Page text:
Now that that measurable task was over (nine ten) it was spelling time.  We had booklets with words for each week.  Introduce the words on Monday, use them on Tuesday, trial test on Wednesday, more use on Thursday and final test on Friday.  More on spelling at a later blog.

Nine thirty and it is time for reading.  There is tons of research on how to teach reading and don't bother me with the phonetic method being perfect for all kids--it isn't.  I don't know what the best method to teach reading to EACH child is--I normally tried them all.  At the fourth grade most children could already read--what they needed was practice.  Those that couldn't read (very few) I'd sit next them and help them along.  I'll write about learning how to read at a later day.  However, reading in my class went from nine thirty to ten fifteen.  AND THEN IT WAS RECESS.  The kids needed it--not so much for me but if they had been going since nine, they were tired mentally.  It was time for a break.

If I wasn't on playground duty, I'd head for the teachers room for a quick cup of coffee if I got their in time.  For most of the teachers it was a ten minute break given time to walk to the teachers room and back.  There were times when I would stay in the room to get some equipment or lesson plan lined up.  I normally told the children they had to go our even if they only walked around the building.  Everybody out!  But of course there were always someone with a cold, or a note from Mom to stay in.  So in reality I always had kids in the room.

Ten thirty to eleven thirty was Arithmetic.  Numbers.  Abstractions.  How to add, divide, subtract and multiply.  For some children it was tough.  When I was teaching we didn't yet know about dyslexia and I now know that I had children that just couldn't see the numbers or they wrote them in wrong places.  I remember one child who always wrote the number "5" backwards.  He was always sorry and would correct it but when doing the next problem, the "5" would be done backwards again. Perhaps he was dyslexic--I wish I knew.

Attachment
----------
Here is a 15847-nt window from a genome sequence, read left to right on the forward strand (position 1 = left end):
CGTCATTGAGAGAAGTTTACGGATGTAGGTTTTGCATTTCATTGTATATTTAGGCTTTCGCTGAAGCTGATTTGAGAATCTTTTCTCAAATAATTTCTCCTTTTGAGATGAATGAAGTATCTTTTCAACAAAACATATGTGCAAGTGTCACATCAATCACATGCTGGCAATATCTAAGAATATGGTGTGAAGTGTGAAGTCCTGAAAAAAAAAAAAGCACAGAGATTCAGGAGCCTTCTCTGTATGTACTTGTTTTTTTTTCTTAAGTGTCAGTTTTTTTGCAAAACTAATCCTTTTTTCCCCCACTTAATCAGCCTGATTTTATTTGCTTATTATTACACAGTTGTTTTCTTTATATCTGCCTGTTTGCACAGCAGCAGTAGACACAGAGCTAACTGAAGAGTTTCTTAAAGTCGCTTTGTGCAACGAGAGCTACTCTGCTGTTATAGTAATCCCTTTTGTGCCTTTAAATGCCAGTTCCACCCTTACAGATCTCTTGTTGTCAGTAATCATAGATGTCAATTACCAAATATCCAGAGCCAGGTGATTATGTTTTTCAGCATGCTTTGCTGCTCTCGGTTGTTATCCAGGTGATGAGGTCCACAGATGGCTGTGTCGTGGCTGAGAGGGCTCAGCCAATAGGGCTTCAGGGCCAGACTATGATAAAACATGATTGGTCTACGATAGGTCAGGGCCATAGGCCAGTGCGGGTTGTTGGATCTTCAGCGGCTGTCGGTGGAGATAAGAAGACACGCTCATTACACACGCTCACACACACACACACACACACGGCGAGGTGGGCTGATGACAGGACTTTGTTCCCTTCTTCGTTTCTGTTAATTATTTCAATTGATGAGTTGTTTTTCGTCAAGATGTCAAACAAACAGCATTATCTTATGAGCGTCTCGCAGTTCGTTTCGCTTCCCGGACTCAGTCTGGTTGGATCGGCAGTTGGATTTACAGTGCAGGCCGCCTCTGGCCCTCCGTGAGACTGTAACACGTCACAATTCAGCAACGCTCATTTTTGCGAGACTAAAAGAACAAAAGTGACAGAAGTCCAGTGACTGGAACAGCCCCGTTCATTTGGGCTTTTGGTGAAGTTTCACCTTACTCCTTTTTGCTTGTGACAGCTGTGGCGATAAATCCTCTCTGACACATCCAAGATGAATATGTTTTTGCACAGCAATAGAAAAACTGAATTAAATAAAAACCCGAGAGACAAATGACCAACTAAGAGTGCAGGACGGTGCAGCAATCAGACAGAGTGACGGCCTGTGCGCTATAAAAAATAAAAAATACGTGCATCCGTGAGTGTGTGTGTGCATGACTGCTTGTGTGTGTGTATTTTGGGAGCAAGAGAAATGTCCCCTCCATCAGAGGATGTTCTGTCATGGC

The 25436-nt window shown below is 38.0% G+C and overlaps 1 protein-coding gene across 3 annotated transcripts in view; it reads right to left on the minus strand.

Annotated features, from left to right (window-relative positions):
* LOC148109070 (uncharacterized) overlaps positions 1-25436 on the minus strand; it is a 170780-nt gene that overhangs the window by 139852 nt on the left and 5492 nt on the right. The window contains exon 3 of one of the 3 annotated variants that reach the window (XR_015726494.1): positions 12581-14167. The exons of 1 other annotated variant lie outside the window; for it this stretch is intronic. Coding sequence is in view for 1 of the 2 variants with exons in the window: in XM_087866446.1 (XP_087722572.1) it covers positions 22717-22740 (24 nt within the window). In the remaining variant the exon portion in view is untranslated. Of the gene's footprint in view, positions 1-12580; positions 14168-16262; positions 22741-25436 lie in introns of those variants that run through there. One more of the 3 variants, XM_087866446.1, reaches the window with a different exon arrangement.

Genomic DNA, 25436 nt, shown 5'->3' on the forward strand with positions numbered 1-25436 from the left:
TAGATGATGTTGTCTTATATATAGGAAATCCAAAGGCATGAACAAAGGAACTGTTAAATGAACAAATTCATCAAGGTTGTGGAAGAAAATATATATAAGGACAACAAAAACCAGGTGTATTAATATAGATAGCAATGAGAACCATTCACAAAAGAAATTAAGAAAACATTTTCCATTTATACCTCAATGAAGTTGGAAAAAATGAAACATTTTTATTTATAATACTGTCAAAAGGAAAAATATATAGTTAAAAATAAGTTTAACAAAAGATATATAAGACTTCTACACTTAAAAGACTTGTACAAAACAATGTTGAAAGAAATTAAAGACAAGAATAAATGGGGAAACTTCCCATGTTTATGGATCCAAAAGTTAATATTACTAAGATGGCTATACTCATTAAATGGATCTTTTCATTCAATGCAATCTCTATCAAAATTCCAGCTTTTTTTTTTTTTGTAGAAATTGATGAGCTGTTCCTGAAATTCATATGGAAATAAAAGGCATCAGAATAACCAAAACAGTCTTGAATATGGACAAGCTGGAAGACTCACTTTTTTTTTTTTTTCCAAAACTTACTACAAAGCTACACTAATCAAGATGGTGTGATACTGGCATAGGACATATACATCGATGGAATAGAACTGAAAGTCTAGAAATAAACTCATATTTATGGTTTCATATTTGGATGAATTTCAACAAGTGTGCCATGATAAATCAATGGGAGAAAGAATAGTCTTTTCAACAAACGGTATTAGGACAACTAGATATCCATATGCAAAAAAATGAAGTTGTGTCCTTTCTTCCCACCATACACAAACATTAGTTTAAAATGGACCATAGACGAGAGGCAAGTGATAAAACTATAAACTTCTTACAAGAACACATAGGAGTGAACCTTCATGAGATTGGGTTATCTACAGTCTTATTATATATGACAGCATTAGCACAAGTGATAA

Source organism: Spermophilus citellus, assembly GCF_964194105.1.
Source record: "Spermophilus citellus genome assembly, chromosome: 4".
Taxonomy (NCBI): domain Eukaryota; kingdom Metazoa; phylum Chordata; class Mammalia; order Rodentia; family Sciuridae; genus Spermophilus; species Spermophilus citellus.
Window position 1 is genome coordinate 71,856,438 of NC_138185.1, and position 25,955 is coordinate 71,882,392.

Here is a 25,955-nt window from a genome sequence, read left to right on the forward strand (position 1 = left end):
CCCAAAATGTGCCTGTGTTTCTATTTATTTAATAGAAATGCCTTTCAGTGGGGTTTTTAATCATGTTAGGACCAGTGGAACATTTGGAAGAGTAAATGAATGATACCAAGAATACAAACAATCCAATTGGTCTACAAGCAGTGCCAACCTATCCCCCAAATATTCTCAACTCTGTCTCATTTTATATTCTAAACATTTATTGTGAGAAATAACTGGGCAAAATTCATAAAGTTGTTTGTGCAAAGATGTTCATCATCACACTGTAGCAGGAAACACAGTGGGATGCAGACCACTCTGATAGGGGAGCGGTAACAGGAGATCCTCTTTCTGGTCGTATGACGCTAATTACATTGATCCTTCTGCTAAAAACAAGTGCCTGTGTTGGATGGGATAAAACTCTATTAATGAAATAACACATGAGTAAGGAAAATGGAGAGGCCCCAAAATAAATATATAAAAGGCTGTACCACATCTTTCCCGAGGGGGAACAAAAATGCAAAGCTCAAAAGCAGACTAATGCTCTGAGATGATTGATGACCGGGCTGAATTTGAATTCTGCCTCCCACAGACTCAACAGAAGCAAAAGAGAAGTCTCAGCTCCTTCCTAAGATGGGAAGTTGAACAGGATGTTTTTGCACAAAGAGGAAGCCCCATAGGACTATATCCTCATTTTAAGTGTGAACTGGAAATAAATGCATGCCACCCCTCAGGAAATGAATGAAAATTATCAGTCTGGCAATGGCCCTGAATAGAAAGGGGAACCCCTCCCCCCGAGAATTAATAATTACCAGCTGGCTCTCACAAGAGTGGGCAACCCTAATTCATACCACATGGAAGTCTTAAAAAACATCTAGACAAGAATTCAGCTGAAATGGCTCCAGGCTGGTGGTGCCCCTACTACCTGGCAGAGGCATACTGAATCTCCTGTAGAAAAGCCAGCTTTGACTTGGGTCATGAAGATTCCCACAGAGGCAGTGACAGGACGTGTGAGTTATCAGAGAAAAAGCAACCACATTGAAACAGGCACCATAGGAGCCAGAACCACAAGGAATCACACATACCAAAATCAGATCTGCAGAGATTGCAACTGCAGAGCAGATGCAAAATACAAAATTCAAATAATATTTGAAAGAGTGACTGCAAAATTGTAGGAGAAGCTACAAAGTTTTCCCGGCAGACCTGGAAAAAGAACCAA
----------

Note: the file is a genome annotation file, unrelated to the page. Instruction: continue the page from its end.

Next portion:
Most of the children could do their numbers and I would walk around the room helping kids, praising some, telling others to redo a problem or two.  Things would get hard when we started "fractions" including "improper fractions."   It is an abstraction that takes a bit to understand and the class and I would struggle with the concepts.  It is hard work for fourth graders.

Most of the time by eleven thirty the kids were tired--all thought out.  And I tried to have some sort of an art or music lesson.  It was a good time to sing and they enjoyed it.  I tried to find folk tunes that might be associated with the social studies lessons.  But not always.  It was also a time for writing.  I would give assignments like to write five sentences that had at least two adjectives in the sentence.  English lessons would merge from reading to writing to social studies.  It was a fluid lesson.

Lunch came around noon.  Yes, I did say "came" to our room.  Another part that I disliked intensely.  They would wheel carts with hot food, dishes, milk cartons and silverware to the rooms and the teachers had to serve the kids.  More then once I've served the kids only to find myself short in serving all of them.  Or some child would get in line who forgot he wasn't getting lunch that day.  Always a hassle.  The rest of the kids would get their lunch and eat at their desks.  It was a noisy time and I learned to overlook some exchange of foods, a few bad eating styles (although I would say something if it was totally off the wall).  The students needed their food and some space.  I would eat at my desk and invite several different children each day to join me--high point for some of the children.  We'd talk about things in general, mostly what was going on at home.

Twelve twenty and those that had finished lunch were allowed outside for noon recess.  Most of the time they were ready to blow off some steam.  I watch some children just run for the enjoyment of just running.  Most of the time they had been sitting since nine that morning.

Now it was time (twelve thirty) for me to take a break.  Most of the morning I have been standing and walking around the room.  Some of the time I had taken a small chair with me to sit next to different children and help them with their work.  But it is a tiring morning physically.  Down to the teachers room and plop down on a couch or chair.  the chit-chat was minimal and was not about teaching.  "Where should I get my car repaired?"  "Where did you get that good looking skirt?"  Out of sixteen teaching stations (classrooms), there were only three male teachers--the women teachers outnumbed us.  Some schools the teachers eat together and I longed for that.  It would have been fun.  Now, mostly we just sat and did small talk.